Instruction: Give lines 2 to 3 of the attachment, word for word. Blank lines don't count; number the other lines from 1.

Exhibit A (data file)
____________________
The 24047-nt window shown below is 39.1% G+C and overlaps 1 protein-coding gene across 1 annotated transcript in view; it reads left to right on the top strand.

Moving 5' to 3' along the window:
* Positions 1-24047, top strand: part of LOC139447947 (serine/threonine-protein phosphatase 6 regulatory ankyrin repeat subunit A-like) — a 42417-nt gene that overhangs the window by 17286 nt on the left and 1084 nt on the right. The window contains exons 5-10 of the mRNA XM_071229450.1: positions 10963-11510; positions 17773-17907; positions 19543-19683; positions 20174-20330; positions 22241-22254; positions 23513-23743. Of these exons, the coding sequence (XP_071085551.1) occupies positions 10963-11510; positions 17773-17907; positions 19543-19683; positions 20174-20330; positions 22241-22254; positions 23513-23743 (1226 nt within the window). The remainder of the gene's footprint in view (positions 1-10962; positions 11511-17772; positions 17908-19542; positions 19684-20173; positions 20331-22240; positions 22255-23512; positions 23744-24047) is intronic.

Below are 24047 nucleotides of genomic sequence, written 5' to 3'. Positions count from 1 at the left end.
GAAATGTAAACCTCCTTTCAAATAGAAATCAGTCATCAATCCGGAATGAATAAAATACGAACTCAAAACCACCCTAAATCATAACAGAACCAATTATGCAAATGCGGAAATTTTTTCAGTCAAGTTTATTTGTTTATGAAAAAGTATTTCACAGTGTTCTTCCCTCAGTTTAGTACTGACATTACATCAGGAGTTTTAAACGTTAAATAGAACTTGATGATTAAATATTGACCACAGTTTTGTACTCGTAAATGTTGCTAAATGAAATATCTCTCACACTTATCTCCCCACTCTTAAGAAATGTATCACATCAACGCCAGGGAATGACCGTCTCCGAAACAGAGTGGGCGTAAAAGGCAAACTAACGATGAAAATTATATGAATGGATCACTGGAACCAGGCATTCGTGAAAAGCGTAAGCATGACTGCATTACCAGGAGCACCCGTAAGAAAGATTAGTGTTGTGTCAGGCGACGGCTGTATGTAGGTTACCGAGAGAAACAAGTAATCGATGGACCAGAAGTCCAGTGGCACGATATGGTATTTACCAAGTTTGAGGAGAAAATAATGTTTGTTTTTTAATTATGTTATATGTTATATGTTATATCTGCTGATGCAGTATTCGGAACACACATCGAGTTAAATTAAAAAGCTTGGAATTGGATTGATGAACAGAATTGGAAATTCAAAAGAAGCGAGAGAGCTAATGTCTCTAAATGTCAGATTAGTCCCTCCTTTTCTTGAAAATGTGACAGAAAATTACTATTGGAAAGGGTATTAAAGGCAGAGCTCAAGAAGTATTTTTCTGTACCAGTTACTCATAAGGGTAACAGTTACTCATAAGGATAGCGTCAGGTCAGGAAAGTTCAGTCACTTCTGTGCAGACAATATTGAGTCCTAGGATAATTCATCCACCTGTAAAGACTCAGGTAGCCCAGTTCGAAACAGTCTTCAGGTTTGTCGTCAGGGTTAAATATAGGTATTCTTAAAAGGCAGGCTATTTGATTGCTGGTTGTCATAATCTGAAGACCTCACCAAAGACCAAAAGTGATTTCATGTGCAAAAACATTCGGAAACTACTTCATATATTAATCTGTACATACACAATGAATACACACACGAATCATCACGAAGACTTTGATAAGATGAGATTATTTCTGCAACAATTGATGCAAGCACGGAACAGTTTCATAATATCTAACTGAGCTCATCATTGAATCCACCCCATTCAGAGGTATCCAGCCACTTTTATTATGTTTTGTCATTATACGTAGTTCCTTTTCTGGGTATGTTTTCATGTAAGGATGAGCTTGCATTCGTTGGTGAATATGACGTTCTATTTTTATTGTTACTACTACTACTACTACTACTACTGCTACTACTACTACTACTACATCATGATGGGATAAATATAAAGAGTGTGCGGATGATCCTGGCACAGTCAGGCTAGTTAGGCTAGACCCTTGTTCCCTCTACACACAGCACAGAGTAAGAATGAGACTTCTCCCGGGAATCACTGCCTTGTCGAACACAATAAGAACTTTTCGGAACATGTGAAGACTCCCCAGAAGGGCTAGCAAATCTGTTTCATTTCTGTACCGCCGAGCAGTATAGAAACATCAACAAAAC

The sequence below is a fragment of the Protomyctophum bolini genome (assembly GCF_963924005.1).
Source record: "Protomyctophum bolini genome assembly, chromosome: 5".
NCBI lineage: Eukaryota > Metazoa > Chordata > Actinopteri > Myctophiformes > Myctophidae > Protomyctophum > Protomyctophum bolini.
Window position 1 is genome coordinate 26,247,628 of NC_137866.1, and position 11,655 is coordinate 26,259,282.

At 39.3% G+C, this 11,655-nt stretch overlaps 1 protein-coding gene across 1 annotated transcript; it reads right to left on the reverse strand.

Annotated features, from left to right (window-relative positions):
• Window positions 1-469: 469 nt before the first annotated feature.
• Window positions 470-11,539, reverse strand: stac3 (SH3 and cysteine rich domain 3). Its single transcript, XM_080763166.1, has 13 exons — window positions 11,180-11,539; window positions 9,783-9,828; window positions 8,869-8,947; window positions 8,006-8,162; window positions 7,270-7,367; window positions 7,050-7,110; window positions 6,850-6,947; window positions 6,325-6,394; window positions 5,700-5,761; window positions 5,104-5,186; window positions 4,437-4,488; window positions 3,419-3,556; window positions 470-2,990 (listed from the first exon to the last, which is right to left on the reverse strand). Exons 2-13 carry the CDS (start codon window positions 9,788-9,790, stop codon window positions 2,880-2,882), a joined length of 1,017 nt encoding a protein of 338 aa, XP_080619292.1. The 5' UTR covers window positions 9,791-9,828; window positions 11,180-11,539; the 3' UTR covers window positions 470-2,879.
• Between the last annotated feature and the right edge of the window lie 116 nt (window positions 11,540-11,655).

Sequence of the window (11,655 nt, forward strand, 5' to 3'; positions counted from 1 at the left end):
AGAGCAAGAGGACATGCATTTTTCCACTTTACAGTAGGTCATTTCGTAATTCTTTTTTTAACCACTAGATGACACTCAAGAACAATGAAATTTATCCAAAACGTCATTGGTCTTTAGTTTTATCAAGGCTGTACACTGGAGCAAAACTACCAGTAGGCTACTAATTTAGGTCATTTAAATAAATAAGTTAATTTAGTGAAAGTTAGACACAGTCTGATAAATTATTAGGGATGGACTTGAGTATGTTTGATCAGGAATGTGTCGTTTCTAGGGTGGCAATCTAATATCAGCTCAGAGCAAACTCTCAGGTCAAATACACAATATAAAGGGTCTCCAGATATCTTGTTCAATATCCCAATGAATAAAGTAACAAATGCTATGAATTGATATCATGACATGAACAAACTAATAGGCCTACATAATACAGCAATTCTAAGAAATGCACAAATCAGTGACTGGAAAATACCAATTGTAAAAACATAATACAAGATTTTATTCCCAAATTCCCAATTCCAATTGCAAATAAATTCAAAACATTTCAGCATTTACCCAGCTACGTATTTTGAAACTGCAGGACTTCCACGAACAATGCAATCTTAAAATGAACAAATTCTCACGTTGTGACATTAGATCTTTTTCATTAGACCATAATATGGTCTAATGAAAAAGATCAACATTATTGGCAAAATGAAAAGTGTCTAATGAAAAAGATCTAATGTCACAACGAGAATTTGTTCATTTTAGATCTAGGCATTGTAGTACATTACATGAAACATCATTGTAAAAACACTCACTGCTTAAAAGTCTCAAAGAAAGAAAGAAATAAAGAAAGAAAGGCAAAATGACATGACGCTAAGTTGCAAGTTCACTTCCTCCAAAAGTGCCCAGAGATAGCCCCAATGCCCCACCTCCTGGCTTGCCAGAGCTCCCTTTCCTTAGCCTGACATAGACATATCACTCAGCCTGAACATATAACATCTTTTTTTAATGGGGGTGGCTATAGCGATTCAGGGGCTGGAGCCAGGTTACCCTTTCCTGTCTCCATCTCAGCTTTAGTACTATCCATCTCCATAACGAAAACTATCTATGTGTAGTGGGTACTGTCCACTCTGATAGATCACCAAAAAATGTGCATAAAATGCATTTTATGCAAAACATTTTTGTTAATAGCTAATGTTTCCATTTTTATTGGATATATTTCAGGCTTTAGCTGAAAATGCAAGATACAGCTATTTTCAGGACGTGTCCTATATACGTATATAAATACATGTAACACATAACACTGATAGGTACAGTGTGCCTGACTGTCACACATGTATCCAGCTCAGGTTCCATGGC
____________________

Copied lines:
Moving 5' to 3' along the window:
* Positions 1-24047, top strand: part of LOC139447947 (serine/threonine-protein phosphatase 6 regulatory ankyrin repeat subunit A-like) — a 42417-nt gene that overhangs the window by 17286 nt on the left and 1084 nt on the right. The window contains exons 5-10 of the mRNA XM_071229450.1: positions 10963-11510; positions 17773-17907; positions 19543-19683; positions 20174-20330; positions 22241-22254; positions 23513-23743. Of these exons, the coding sequence (XP_071085551.1) occupies positions 10963-11510; positions 17773-17907; positions 19543-19683; positions 20174-20330; positions 22241-22254; positions 23513-23743 (1226 nt within the window). The remainder of the gene's footprint in view (positions 1-10962; positions 11511-17772; positions 17908-19542; positions 19684-20173; positions 20331-22240; positions 22255-23512; positions 23744-24047) is intronic.